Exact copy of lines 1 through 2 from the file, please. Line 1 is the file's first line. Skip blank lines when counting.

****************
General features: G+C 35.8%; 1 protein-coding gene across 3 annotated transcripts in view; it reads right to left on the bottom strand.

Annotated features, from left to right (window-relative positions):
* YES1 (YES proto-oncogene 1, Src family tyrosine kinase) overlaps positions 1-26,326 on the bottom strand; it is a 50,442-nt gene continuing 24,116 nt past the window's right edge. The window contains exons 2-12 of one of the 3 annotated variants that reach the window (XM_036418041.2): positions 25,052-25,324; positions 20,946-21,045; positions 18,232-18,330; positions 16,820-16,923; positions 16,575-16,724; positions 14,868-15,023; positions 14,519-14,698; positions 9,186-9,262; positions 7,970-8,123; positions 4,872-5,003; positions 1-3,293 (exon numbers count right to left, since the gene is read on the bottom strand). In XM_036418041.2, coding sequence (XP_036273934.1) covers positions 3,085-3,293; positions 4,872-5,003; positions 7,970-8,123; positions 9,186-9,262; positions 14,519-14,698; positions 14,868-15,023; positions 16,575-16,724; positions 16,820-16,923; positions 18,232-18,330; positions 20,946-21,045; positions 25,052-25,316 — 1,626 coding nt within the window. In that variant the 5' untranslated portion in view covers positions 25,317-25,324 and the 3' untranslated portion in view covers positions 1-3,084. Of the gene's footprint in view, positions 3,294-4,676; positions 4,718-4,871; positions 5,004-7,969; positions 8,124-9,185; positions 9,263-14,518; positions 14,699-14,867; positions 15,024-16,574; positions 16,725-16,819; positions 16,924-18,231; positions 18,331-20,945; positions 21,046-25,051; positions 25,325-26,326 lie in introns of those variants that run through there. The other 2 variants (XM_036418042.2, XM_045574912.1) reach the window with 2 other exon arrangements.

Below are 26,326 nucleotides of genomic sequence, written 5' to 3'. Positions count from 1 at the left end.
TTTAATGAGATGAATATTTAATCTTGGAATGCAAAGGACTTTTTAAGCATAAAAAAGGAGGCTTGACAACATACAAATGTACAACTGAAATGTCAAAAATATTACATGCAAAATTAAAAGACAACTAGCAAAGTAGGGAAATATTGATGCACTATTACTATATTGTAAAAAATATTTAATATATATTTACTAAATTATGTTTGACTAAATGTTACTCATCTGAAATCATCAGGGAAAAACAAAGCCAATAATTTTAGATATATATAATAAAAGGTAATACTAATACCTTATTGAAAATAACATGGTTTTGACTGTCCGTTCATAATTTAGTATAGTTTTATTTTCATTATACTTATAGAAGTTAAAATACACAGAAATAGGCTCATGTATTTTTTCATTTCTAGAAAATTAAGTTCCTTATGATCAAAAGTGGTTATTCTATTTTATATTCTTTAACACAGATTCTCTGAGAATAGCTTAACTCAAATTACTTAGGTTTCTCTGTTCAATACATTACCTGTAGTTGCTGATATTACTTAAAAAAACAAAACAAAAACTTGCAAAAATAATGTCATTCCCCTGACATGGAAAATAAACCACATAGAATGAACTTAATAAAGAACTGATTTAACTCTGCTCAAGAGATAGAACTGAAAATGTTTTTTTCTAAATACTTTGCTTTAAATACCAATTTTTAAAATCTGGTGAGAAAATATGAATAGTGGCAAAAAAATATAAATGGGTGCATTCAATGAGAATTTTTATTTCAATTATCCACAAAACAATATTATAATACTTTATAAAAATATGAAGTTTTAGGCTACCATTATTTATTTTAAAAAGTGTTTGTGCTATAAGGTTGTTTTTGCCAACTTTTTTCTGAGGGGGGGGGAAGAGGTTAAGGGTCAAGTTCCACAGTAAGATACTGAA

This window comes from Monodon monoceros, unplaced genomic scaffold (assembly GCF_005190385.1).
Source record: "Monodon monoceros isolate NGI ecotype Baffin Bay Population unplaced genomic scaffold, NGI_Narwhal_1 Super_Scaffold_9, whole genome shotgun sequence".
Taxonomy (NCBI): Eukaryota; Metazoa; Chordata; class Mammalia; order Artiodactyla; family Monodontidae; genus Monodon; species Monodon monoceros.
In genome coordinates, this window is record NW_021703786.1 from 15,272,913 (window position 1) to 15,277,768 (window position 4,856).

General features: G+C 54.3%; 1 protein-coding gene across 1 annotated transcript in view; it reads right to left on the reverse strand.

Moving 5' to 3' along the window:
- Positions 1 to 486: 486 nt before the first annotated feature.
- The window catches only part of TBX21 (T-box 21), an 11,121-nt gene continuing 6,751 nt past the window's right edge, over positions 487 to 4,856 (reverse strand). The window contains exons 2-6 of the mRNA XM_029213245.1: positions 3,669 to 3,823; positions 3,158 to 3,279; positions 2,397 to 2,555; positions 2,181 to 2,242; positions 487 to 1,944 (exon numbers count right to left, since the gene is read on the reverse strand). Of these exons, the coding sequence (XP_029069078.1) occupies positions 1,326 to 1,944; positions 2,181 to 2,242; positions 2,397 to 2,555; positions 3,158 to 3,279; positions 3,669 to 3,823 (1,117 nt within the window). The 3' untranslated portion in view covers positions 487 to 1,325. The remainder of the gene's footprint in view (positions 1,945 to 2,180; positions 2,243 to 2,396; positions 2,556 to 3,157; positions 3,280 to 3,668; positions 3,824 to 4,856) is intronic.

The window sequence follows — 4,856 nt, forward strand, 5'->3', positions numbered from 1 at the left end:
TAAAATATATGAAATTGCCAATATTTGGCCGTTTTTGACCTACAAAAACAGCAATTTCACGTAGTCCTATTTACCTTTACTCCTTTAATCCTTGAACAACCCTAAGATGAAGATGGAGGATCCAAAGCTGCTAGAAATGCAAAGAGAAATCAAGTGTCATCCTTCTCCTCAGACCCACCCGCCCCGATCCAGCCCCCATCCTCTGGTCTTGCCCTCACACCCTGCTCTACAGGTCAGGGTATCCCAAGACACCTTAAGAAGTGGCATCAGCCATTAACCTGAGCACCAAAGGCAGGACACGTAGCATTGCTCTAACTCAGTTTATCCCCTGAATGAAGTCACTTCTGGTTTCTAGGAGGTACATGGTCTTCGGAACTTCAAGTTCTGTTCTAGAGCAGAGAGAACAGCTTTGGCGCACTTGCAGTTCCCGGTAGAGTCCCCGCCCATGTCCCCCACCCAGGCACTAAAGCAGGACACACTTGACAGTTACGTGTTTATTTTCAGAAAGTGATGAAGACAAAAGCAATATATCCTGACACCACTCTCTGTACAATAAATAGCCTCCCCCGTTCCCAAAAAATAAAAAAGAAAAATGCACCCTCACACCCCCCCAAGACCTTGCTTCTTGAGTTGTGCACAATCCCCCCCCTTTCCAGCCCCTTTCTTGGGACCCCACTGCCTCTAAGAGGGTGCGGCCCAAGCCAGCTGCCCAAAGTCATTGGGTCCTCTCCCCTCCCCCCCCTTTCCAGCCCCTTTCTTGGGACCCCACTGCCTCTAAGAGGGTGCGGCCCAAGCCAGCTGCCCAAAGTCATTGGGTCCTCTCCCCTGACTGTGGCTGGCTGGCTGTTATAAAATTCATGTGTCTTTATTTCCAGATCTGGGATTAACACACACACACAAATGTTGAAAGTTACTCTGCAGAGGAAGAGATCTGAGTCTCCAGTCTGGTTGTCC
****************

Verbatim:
General features: G+C 35.8%; 1 protein-coding gene across 3 annotated transcripts in view; it reads right to left on the bottom strand.

Annotated features, from left to right (window-relative positions):